The once-in-a-generation inferno that conveniently cleared Universal's backlot on Sunday wasn't without its share of withering casualties; as noted here this morning, the New York street exterior, Back to the Future courthouse and the studio tour's King Kong exhibit were among the most lamentable (and well-insured) studio features to burn to the ground. Potentially worse yet was Universal's "video vault," which was responsible for no small part of the billowing black plumes welcoming movie-loving tourists to Hollywood, and which got us hoping — or praying, rather, on our knees, crying and everything — that maybe The Sting II or Ghost Dad might be lost to the happiest high flames of Hell we'd ever seen.
Alas! "Firefighters managed to remove some of the videotapes," reported today's LA Times. " 'Nothing is lost forever,' Universal President Ron Meyer said of the videos." Which got us thinking: If we hadn't drunkenly slept through the fire bell at Defamer HQ yesterday morning, but instead had dutifully raced to battle the flames, what would we have saved? And what would we have ceremonially thrown atop the pyre? Play along with our moral quandary after the jump.
We know, we know: "How dare we play God with art?" It's actually pretty easy when you think about chucking the negative of Patch Adams into the conflagration, or sprinting through the stacks and smoke in a quest to save Slap Shot. What if we only had time for one of each, though? Do you run straight for Vertigo, which MCA-Universal bought from Paramount in the 60s along with Psycho and Rear Window? The Last Movie, which has yet to be suitably released on DVD? Imitation of Life? E.T.? The Deer Hunter? Frankenstein? Jaws? Melvin and Howard? The volunteer firefighter in us has to bypass them all and head directly for Orson Welles's Touch of Evil; no opening sequence or Charlton-Heston-as-Mexican performance so towering or bold could conceivably go by way of flame. If it all but killed Welles, the least you could do is risk your life to save it.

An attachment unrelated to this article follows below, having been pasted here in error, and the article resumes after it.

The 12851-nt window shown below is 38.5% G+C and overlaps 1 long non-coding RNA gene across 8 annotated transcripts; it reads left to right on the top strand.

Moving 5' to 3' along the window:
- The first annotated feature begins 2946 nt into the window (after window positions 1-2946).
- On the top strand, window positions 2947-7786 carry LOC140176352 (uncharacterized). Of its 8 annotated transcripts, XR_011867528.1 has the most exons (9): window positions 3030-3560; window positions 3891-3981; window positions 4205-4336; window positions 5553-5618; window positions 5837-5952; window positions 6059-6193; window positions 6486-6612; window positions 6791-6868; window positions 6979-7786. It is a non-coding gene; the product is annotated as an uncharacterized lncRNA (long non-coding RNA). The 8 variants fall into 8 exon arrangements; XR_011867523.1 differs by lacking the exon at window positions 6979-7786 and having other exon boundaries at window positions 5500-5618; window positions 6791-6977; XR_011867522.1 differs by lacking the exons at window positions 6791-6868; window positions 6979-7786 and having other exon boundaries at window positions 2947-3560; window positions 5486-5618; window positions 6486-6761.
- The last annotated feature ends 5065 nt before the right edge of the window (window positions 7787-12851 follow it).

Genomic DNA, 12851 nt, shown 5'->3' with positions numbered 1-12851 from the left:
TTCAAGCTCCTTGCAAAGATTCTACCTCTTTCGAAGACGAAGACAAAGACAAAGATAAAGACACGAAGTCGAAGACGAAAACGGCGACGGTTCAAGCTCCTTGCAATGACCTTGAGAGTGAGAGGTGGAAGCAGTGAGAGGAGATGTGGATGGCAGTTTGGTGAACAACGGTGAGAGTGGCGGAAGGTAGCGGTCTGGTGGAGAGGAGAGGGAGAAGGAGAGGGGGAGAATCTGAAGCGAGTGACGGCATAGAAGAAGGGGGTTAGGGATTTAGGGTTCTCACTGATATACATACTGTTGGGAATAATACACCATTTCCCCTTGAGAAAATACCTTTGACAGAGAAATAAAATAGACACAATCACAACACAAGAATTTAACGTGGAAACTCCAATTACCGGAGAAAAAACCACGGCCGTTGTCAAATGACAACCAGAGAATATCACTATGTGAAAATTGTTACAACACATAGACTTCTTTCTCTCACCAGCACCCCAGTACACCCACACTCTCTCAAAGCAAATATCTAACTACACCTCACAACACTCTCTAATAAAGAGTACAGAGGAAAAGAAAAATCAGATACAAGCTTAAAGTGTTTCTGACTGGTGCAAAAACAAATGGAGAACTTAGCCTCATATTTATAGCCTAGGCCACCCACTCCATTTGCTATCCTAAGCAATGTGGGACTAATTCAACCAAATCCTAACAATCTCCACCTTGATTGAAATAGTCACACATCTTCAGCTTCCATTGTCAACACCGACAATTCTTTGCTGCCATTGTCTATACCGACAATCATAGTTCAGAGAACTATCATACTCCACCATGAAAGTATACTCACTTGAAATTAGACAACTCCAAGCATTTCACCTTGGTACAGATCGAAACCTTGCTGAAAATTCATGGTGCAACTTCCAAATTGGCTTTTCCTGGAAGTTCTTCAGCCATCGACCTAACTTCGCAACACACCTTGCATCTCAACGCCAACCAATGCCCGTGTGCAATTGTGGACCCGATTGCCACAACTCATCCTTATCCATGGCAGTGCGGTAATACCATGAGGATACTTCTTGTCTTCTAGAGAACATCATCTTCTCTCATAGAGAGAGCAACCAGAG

But despite a back catalog of such wretched fare as Jaws: The Revenge, W.C. Fields and Me, Flash Gordon (soundtrack notwithstanding) and Sgt. Pepper's Lonely Hearts Club Band, all of whose disappearances would assuage our conscience beyond measure, we'd most actively seek out the ritual sacrifice of Howard the Duck. Yes, it features the historical interest of Lea Thompson getting frisky with a billed, feathered dwarf and Tim Robbins's early starring role as a spastic scientist, but still: We wouldn't be surprised if we'd have to move on to our second choice — the Damon Wayans vehicle Major Payne — because Thompson and/or Robbins actually got to burning Howard before us.
That leaves a lot of classics to lament on both sides, but also a lifetime of decent sleep knowing we did the cosmos this cinematic solid. Your results may vary; tell us about it below, if so.